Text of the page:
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Fantasy and Reality by Raksha

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Raksha's Rantings ... from Issue 31, Spring/Summer 2001


Indulge me again. Those of you who have been to my lair and lived to tell the tale, have met my dog. Those of you who share late nights on the Mushes with me, have heard me sign off with mention of him, waiting to be taken out one more time before bed. The rest of you are about to meet him now. Topaz is a cream-honey-golden 8-pound Pomeranian, a great big guard dog in a conveniently portable package. His mortal nemesis is the UPS truck, which he drives away with a barrage of ferocious barking, though he takes offense at any vaguely Autobot-shaped thing that passes his field of vision outside the window. (I have tried to explain to him, though to no avail, that there's such a thing as a Stunticon as well, and they're on our side...) He has been afflicted with mild epilepsy since puppyhood, but seizures are few and far between. At eleven years of age at the time of this writing, he is active, alert, affectionate, and enthusiastic about life.

I have long been struck by a poignant phenomenon when we walk. Should we spot another dog, across the field or across the street, or peering out from a fenced yard, Topaz will strain at his leash, his every other thought forgotten, his entire attention focused toward getting over there and meeting that other dog. If the other seems friendly and their parent is willing, I try to let them meet up. I know, after all, what it feels like. The realization that over there, just beyond reach, embodied by a tantalizing shape, is one of "your kind." The desperation to get back to where you truly belong. No matter how good Topaz has it, no matter how cherished and included and indulged he is, the veneer of his daily life vanishes in an instant with the realization that "over there is someone of my kind; that is where I should be."

I have experienced it myself, upon seeing predators in action on nature documentaries - lone hunters in wild places, reptilian or canine or feline, the distinction doesn't seem important. A memory of heat and silence, a steaming forest, a scorched wasteland. A yearning for some home I never knew, a drive that calls me back to the jungle, to some time when the continents were positioned differently than they are today. The stranger-in-a-strange-land syndrome in the human world, the acute sense of walking on enemy ground, going through the motions, having through constant repetition numbed myself - almost, but not quite - to the horrifying alien-ness of it all. The unlikely shadow of a hope that somewhere, out there, is "my kind" after all.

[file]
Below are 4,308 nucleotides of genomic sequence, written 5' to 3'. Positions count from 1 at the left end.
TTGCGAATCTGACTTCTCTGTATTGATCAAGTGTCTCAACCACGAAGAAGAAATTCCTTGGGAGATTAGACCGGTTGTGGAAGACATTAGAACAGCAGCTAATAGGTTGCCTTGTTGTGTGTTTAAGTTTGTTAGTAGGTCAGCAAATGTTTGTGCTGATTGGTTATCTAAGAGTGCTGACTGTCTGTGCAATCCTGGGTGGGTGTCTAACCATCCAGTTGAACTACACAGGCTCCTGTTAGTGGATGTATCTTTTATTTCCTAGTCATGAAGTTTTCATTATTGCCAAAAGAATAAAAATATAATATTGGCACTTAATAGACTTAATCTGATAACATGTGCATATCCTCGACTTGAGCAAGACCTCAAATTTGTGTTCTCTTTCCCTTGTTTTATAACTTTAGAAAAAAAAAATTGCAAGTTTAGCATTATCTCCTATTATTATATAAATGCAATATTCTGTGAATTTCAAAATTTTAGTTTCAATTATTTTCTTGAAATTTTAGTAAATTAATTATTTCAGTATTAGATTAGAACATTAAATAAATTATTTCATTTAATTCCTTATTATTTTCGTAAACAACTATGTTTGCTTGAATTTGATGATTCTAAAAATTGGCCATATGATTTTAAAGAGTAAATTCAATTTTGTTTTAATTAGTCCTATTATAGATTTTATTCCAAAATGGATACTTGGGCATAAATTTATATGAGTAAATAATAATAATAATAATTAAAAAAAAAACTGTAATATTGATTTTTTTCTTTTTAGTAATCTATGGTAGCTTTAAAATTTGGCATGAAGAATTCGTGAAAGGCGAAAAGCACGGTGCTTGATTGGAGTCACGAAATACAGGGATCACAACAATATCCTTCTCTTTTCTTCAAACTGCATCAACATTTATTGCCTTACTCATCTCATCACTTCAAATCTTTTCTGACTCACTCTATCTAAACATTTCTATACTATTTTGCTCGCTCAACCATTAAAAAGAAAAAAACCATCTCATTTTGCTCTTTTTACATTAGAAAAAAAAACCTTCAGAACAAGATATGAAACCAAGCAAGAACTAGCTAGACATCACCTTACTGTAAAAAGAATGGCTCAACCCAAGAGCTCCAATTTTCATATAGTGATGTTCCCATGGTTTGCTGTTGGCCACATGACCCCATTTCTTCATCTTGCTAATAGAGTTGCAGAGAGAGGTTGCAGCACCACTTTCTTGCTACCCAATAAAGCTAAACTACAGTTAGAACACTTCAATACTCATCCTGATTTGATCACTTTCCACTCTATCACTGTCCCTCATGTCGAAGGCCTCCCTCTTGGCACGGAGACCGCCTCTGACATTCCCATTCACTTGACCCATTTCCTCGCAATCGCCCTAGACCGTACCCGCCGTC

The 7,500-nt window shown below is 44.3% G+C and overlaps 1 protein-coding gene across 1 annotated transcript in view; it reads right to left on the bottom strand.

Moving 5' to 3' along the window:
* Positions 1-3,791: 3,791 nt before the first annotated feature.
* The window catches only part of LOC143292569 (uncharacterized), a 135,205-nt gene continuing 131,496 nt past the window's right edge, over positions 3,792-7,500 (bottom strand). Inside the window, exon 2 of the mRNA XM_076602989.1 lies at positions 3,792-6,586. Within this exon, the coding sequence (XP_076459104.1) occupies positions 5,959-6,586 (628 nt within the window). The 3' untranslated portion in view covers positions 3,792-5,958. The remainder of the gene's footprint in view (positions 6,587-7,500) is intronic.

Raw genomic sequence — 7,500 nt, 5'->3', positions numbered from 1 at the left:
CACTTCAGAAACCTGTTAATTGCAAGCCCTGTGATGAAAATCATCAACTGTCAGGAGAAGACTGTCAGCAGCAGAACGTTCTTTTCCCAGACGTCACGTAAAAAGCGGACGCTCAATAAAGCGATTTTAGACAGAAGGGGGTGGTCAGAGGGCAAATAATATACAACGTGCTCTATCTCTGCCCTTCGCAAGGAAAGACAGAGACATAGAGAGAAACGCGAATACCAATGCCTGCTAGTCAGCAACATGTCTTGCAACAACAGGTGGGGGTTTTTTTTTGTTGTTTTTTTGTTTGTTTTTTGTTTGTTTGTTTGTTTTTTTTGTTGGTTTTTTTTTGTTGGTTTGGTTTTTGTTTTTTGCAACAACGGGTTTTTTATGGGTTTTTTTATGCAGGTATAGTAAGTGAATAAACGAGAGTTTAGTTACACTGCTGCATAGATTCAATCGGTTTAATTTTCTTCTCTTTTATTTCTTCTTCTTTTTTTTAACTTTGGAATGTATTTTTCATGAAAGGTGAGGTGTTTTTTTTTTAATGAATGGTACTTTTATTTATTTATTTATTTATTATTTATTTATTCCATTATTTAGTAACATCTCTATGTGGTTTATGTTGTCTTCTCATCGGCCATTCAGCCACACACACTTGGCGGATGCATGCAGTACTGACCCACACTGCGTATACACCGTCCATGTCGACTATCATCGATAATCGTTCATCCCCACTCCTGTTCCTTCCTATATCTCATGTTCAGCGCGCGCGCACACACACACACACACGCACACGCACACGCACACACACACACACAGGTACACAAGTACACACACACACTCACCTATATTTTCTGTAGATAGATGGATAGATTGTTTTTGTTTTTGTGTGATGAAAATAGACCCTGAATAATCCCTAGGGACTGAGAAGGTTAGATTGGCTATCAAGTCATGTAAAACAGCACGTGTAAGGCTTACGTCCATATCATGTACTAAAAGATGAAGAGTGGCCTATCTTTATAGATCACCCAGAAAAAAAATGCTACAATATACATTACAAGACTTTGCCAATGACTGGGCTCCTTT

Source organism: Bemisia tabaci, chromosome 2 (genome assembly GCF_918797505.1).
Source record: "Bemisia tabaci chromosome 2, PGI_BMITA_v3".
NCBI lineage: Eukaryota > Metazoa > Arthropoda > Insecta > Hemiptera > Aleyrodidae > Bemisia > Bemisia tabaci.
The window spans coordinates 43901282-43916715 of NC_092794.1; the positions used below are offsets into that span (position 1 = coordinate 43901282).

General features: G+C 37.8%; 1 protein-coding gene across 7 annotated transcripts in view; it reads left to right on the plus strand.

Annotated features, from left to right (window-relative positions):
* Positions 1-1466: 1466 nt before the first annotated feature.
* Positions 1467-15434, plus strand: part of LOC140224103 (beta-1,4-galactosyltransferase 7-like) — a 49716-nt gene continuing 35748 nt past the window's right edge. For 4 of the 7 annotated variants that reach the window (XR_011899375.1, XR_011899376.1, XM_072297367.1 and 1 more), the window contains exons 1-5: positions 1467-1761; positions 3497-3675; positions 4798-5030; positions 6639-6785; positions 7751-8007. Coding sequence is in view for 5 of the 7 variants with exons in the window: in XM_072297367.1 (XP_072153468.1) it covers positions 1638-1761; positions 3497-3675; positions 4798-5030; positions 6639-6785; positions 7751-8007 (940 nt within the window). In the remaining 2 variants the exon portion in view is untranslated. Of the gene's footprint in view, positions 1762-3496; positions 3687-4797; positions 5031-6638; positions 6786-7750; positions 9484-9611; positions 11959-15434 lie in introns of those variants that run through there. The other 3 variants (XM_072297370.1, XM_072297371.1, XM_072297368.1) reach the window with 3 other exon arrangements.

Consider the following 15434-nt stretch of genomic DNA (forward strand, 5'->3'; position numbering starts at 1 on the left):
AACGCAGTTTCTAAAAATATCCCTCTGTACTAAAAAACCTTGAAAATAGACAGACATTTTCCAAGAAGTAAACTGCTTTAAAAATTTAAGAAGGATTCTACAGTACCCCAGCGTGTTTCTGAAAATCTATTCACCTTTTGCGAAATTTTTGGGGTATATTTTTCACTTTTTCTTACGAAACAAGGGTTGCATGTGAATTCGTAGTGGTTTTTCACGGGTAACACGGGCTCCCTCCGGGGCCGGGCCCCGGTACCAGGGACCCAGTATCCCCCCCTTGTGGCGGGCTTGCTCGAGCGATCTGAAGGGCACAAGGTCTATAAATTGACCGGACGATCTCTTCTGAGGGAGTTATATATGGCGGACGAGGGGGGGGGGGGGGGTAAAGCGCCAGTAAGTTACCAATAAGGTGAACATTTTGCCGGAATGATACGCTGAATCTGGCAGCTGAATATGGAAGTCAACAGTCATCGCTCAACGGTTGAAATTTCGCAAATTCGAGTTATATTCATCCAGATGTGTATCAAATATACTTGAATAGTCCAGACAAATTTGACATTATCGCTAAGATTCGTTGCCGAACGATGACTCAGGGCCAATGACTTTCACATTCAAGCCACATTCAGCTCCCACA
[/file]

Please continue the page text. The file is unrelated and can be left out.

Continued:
I felt it when I first saw the Decepticons in the cartoon: the immediate sense of kinship. The incredulous excitement of having come upon "my kind," the long-lost friends and family. This is what I mean when I say that I have been a Decepticon since before I ever knew who they were. I mean that my personal worldviews and philosophies, my individual evaluation of right and wrong, good and evil, admirable and detestable, had been concurrent with the Decepticon mindset all along. Believe it or not, my favorite color was purple well before I had ever heard of the Transformers. It was only inevitable, then, that I should consider myself almost immediately part of the team.

There's a problem with all of this, of course. The Decepticons are fictional beings. As unfortunate as the fact may be, there is a strength in this as well, a great advantage. I am an individual who almost invariably prefers the fantasy to the reality - who likes to recall having "been there," but doesn't necessarily enjoy the travel while it's happening. Who has found the wisdom in Mr. Spock's words that "having is not so pleasing a thing after all as wanting." How quickly the perfect fantasy is spoiled by the reality, the little everyday hassles and problems, the major and minor inconveniences of living. How easily one finds drawbacks in the perfect job, the perfect home, the perfect relationship. The perfect idea, the exciting creative vision, runs aground against the most trivial of practical constraints. One works with what one has, of course, and perseveres and none the less builds something of lasting value. But it's the unattainable fantasy that drives the reality, that eternal sense of dissatisfaction between what is and what should be. Those who haven't allowed themselves to be totally beaten down by the demands of conformity, spend a great deal of their time trying to make the reality match the vision. Take the fantasy of the one perfect, unflawed issue of Con-Quest. I have never yet achieved it. But without the fantasy in mind, I wouldn't continue to try.

* * *

Topaz, after he has greeted the dog across the street, draws back as though not knowing what to say further or how to respond from there - back to his "real world," back to me. The fantasy of a faraway time and place, is surely more pleasing than actually living it, with all of its dangers and discomforts. The fantasy of the perfect friends/family/team-mates, is surely more compelling than real ones who let you down. What a shame it would be, after all, to see the Decepticons sullied by reality. So in closing out the theme from the last few issues - What if the Decepticons were real? - I will concede that it may not be such a bad thing in the end, to content oneself with the fantasy. Besides, it's not like we have a choice on this one.

--Raksha the Plumed Serpent